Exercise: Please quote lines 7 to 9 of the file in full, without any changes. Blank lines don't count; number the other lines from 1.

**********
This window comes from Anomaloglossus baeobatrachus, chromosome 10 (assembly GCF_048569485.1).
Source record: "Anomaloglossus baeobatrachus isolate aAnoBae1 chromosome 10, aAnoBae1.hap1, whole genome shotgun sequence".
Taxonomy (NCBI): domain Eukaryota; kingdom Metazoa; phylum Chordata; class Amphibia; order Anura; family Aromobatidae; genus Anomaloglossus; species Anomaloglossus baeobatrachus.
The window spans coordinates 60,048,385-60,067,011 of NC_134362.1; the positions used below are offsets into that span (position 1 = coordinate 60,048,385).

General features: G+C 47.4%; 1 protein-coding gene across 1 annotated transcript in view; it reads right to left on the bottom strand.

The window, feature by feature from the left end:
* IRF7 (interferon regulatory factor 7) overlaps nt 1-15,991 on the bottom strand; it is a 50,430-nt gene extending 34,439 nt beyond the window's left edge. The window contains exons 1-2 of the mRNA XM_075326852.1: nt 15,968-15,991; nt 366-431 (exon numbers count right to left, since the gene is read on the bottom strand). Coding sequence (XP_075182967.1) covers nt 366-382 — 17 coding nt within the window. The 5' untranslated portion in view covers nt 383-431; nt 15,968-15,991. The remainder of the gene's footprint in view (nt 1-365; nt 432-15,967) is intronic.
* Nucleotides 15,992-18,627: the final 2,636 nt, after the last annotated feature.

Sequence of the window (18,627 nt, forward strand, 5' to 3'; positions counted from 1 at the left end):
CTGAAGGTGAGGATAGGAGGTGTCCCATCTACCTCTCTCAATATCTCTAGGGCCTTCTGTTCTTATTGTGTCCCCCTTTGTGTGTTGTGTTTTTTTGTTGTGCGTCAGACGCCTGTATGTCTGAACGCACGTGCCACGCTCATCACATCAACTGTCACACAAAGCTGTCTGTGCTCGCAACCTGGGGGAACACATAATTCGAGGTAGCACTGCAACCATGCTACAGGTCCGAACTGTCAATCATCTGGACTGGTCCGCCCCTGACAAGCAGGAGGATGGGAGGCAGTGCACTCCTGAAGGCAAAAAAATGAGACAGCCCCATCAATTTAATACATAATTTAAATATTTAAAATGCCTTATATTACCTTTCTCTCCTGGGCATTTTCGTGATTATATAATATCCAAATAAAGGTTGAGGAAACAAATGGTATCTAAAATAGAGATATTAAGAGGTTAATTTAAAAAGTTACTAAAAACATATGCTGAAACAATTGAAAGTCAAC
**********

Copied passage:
* IRF7 (interferon regulatory factor 7) overlaps nt 1-15,991 on the bottom strand; it is a 50,430-nt gene extending 34,439 nt beyond the window's left edge. The window contains exons 1-2 of the mRNA XM_075326852.1: nt 15,968-15,991; nt 366-431 (exon numbers count right to left, since the gene is read on the bottom strand). Coding sequence (XP_075182967.1) covers nt 366-382 — 17 coding nt within the window. The 5' untranslated portion in view covers nt 383-431; nt 15,968-15,991. The remainder of the gene's footprint in view (nt 1-365; nt 432-15,967) is intronic.
* Nucleotides 15,992-18,627: the final 2,636 nt, after the last annotated feature.

Sequence of the window (18,627 nt, forward strand, 5' to 3'; positions counted from 1 at the left end):